3. Set structure and routines that encourage physical activity and peer interactions

Children thrive on structure, and I encourage parents to create a routine of after school and weekend activities that promote healthy behaviors (exercise, real-life peer interaction) instead of being glued to their electronics. This not only allows a child to have alternatives to screens, but pleasurable activities are more likely to boost mood, not to mention the benefits of physical activity and social interaction. If your child does not yet have extracurricular activities, a good place to start is their hobbies or interests, and to find associated sports teams, groups, clubs, or classes.

4. Model time limits

Too often parents set “house rules” and their children return to my office and question why they need to follow these house rules if their parents are not. Your child will not respect the screen time rules if you do not follow them. In addition, children appreciate when they have their parent’s full attention, rather than when their parents are distracted by screens. By modeling the screen time limits, parents not only set a good example for their children, but promotes greater family communication in the long-term (e.g, conversations during car rides and mealtimes).

5. Discuss online safety

Have developmentally appropriate conversations with your child about cyberbullying, sexting, sexual predators, and protecting personal information. This not only increases a child’s awareness of these issues but also opens the conversation so that your child may feel more comfortable to approach you for help, if needed.

Screen time is easier to manage when you start early in a child’s life. In addition, limiting screens from early childhood decreases the risk of the above health concerns. Refer to the AAP's guidelines for young children (ages 0 to 5). The AAP’s Family Media Plan is also a helpful tool families can use to create individualized screen time plans.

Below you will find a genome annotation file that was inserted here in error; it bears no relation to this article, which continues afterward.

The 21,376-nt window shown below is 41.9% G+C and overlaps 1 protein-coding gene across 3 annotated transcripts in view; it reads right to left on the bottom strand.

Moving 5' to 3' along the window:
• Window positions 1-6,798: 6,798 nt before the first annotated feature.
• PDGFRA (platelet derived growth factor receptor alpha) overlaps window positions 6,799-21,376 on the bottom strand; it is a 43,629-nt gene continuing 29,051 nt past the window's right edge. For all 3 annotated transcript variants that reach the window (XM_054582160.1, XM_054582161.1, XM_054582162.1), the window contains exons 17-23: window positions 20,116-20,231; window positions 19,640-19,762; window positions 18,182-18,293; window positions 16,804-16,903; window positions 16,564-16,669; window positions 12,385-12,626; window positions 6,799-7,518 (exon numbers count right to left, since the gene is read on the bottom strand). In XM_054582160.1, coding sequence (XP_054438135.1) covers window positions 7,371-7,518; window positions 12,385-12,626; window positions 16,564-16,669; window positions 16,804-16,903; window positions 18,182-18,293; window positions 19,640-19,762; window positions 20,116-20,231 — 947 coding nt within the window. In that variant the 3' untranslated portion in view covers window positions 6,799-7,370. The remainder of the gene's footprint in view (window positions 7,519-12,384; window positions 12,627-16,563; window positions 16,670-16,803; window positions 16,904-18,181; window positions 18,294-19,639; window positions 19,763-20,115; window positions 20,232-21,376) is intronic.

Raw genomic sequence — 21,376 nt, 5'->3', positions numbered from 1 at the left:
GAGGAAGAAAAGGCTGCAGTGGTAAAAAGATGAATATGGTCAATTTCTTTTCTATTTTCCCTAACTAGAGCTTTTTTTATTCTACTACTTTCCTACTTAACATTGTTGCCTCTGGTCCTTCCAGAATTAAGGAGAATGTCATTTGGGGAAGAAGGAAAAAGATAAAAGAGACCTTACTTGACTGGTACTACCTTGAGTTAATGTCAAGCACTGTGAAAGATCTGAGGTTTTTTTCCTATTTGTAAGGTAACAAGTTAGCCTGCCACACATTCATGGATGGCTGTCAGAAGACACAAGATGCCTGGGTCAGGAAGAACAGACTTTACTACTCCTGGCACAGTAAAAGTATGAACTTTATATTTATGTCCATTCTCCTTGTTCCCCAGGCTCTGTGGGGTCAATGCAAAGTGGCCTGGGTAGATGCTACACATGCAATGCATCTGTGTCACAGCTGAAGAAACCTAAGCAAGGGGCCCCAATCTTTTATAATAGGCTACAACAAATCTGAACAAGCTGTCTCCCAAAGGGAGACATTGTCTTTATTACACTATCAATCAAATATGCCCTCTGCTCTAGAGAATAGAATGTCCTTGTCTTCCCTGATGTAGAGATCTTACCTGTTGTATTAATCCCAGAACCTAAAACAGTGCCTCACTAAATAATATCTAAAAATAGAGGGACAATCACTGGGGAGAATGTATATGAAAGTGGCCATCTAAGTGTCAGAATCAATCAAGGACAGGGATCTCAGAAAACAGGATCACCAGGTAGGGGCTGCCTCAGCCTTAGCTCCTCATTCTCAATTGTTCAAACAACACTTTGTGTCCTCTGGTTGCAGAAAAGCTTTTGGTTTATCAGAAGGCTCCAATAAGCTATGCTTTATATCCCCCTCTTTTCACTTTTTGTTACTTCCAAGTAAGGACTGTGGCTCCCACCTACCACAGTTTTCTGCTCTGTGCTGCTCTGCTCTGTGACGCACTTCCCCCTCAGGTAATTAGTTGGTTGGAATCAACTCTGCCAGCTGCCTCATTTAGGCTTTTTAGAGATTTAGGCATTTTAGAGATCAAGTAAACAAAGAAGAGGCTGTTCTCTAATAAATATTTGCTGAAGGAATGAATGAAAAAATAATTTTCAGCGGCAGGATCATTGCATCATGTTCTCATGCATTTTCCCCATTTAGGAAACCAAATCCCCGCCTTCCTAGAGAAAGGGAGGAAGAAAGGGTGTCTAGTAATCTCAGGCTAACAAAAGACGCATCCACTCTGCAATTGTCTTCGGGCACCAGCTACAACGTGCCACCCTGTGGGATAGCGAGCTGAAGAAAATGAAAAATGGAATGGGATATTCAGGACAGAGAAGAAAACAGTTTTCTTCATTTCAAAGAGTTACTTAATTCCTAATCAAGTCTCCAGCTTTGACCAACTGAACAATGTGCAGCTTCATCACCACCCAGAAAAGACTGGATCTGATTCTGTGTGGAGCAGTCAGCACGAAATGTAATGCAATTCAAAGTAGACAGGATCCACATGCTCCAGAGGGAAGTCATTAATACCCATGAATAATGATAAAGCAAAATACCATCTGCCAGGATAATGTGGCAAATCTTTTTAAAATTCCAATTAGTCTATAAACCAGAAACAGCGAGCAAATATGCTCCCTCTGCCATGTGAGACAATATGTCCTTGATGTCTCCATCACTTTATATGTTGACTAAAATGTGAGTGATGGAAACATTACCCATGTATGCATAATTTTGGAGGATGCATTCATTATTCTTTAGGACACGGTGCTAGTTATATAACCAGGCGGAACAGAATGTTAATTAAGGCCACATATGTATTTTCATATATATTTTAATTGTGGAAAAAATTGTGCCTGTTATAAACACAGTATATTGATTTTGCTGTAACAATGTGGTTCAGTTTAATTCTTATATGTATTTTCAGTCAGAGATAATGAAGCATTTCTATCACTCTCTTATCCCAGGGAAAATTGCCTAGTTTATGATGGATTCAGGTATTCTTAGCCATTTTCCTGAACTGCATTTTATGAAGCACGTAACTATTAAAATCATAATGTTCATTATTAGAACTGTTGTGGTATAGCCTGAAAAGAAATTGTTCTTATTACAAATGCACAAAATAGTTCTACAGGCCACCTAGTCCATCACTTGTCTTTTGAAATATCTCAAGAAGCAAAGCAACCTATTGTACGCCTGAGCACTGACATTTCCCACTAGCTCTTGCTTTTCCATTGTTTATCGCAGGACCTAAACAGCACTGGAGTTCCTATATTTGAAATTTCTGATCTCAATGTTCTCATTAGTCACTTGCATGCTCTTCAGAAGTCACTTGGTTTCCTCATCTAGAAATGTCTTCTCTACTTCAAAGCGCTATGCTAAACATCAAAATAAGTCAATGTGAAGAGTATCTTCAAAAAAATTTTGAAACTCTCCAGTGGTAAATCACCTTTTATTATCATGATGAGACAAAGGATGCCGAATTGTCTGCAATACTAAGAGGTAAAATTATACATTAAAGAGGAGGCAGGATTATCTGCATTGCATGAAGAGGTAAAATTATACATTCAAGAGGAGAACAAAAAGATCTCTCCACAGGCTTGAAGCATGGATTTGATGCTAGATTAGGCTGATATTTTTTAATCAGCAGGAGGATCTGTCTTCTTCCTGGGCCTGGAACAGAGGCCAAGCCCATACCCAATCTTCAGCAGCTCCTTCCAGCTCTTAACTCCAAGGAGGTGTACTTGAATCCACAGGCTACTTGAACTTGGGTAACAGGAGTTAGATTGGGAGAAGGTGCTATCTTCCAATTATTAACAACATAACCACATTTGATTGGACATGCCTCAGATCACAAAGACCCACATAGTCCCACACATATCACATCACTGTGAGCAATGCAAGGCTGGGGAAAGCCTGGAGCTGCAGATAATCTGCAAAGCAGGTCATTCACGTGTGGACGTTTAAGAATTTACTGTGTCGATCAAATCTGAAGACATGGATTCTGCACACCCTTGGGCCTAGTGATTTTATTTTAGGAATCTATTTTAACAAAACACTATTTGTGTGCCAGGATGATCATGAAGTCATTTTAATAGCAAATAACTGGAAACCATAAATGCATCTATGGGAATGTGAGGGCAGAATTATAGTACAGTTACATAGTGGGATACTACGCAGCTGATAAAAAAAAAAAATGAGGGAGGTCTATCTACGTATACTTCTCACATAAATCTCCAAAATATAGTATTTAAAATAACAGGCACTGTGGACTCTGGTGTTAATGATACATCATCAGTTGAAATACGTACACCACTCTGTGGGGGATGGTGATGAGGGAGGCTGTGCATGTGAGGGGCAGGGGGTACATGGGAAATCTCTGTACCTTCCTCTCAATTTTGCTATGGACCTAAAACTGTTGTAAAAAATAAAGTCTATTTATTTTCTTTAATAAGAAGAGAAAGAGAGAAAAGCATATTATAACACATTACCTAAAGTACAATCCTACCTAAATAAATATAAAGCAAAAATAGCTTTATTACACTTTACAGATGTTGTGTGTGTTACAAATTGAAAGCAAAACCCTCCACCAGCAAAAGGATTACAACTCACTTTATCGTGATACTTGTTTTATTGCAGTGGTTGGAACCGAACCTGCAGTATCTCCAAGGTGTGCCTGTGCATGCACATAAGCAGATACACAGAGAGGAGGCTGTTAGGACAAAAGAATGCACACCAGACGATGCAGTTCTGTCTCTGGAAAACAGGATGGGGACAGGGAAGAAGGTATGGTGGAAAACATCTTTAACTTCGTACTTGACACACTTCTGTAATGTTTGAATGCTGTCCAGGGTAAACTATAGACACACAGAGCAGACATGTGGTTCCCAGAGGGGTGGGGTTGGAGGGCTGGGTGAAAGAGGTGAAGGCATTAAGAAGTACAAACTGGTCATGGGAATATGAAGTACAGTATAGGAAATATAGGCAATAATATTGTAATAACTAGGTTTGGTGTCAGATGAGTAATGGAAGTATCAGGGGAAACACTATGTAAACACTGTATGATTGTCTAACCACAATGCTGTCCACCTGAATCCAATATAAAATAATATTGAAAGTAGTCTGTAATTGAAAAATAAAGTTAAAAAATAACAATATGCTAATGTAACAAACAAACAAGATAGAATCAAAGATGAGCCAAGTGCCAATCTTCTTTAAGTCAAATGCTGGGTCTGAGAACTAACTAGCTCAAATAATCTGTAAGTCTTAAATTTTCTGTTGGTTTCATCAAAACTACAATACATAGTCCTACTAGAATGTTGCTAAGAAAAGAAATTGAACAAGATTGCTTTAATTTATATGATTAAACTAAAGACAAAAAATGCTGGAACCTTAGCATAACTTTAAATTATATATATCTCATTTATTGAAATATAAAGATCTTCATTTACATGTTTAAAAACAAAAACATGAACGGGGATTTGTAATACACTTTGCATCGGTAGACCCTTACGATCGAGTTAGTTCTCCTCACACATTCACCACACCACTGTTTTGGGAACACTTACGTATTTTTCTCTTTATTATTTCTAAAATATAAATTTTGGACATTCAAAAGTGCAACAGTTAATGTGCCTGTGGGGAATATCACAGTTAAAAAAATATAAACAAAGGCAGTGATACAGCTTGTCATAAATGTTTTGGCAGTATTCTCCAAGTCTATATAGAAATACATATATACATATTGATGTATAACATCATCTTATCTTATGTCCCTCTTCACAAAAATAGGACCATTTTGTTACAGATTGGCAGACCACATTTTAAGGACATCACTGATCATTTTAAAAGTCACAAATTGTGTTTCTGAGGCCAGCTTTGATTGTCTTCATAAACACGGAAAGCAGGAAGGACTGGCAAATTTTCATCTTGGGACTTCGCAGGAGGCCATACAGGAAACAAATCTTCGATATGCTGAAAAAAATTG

AAP Council on Communications and Media (2013). Children, Adolescents, and the Media. Pediatrics, 132, 958-961.

AAP Council on Communications and Media (2016). Media use in school-aged children and adolescents. Pediatrics, 138, 1-6.

Fischer, M. A. (2017, June 14). Manic nation: Dr. Peter Whybrow says we're addicted to stress. Pacific Standard. Retrieved from….

Gortmaker, S. L., Must, A., Sobol, A. M., Peterson, K., Colditz, G. A., & Dietz, W. H. (1996). Television viewing as a cause of increasing obesity among children in the United States, 1986-1990. Archives of Pediatrics & Adolescent Medicine, 150, 356-362.

Kardaras, N. (2016). Glow kids: How screen addiction is hijacking our kids - and how to break the trance. New York, NY: St. Martin's Press.

Paruthi, S., Brooks, L.J., D'Ambrosio, C., Hall, W.A., Kotagal, S., Lloyd, R.M., … Wise, M.S. (2016). Recommended amount of sleep for pediatric populations: A consensus statement of the American Academy of Sleep Medicine. Journal of Clinical Sleep Medicine, 12, 785–786.

Rideout, V.J., Foehr U.G., & Roberts D.F. (2010). Generation M2: Media in the lives of 8-to 18-year-oIds. Menlo Park, CA: Henry J. Kaiser Kaiser Family Foundation.

About the Author
Emanuel Maidenberg Ph.D.

Emanuel Maidenberg, Ph.D., is a clinical professor of psychiatry and biobehavioral sciences at the David Geffen School of Medicine at UCLA with a focus on coping with fear and uncertainty.